In other words, worry is an effort to control another person, while concern only focuses on what you can do in a given moment. It sounds reactive, but it's not. There are lots of things that I want for other people. I want my friend to respond to my text messages in a timely fashion. I want my parent to start working out more. I want my coworker to be nicer to me. And so on. Chances are, my friend will keep communicating at her own pace, my parent will keep brushing off exercise and my coworker will maintain the same attitude--and all of that could be extremely frustrating to me.

But I can't control their thoughts and actions and behaviors; I can only control my own. Like LaPorte says, I can be pro-active: I can tell my friend I love hearing from her more frequently, I can invite my parent for a run or workout class, I can ask my coworker to go to lunch. It feels counterintuitive--they're the ones not doing it "right"! But that doesn't matter.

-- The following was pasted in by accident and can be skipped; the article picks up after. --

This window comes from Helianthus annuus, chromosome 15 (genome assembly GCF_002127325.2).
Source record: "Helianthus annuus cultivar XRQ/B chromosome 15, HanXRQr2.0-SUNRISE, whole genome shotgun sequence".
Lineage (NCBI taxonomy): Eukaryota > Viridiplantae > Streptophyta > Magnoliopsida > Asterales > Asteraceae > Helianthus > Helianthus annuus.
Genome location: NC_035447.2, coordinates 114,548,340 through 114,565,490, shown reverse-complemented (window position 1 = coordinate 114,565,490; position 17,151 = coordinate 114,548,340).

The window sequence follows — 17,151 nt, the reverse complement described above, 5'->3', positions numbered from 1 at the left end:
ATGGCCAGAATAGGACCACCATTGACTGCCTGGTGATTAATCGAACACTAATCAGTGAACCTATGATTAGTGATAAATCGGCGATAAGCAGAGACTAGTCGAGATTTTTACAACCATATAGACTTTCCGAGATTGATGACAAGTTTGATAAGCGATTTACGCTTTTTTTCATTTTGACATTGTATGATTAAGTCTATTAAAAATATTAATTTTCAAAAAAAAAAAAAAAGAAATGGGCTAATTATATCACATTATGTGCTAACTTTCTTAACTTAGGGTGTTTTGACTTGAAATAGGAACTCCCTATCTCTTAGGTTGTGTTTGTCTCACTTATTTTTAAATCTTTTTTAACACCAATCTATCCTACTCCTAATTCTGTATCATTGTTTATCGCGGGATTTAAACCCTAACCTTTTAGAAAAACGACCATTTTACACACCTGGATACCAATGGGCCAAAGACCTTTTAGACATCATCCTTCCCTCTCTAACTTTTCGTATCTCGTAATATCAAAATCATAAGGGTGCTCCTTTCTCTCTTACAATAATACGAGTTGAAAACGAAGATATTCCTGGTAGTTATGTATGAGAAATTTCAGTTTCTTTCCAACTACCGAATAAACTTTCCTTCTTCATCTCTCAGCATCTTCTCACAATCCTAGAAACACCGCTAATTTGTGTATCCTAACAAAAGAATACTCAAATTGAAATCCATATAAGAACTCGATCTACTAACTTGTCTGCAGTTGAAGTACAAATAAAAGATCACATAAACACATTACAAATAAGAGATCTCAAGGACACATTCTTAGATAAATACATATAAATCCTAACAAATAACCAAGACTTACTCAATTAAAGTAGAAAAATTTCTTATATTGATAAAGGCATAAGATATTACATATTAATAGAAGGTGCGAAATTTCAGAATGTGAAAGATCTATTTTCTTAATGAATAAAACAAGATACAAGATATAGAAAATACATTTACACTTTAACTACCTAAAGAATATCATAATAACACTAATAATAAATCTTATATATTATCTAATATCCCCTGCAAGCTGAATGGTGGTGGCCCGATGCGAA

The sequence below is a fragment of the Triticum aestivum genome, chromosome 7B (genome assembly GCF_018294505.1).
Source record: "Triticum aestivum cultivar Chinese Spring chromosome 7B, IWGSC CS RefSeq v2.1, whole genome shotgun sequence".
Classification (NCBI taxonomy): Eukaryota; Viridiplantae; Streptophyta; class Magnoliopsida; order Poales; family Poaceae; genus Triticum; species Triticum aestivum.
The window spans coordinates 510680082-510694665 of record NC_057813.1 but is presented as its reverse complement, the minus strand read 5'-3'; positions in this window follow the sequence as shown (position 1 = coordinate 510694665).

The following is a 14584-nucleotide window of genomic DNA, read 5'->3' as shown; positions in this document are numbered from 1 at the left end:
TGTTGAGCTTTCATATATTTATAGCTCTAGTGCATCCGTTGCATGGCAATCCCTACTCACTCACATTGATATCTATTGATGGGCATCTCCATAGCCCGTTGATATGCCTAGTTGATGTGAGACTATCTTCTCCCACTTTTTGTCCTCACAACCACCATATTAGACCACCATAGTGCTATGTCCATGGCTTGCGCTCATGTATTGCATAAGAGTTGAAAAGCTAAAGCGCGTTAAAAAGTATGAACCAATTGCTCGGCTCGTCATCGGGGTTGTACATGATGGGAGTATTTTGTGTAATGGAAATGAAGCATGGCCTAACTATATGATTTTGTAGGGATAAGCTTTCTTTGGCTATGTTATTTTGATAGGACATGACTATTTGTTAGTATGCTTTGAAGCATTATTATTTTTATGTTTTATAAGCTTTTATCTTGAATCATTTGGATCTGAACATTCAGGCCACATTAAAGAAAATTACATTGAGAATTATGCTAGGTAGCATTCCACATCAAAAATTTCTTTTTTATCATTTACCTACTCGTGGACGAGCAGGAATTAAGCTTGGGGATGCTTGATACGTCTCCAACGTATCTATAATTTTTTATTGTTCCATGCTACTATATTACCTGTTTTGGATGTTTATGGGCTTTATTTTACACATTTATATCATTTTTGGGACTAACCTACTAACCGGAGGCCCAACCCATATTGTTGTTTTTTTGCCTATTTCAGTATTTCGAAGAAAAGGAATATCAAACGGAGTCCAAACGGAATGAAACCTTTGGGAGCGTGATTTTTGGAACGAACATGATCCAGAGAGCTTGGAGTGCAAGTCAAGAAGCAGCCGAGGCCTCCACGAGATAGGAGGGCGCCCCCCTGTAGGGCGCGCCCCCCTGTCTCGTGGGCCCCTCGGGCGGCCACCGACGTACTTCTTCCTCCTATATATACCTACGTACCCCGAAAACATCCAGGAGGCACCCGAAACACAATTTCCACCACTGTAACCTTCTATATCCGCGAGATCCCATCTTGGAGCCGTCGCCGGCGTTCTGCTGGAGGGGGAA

Can I get people to fit into my own definition of what's right? Not always, and definitely not without a fight. Would I rather be right or happy? Happy. And I can control that part.

8. Prioritize your key friendships.

Here's the ugly truth about friendships: they are time-consuming, expensive and exhausting as much as they are priceless, beautiful and crucial. That other, harder side of the coin explains why many friendships dissipate over the years. People grow and change without one another. They acquire houses and spouses and babies and dogs, all of which require their full attention. They move or leave each other for jobs and relationships and whims. Everyone is busy and nobody has an hour to talk on the phone.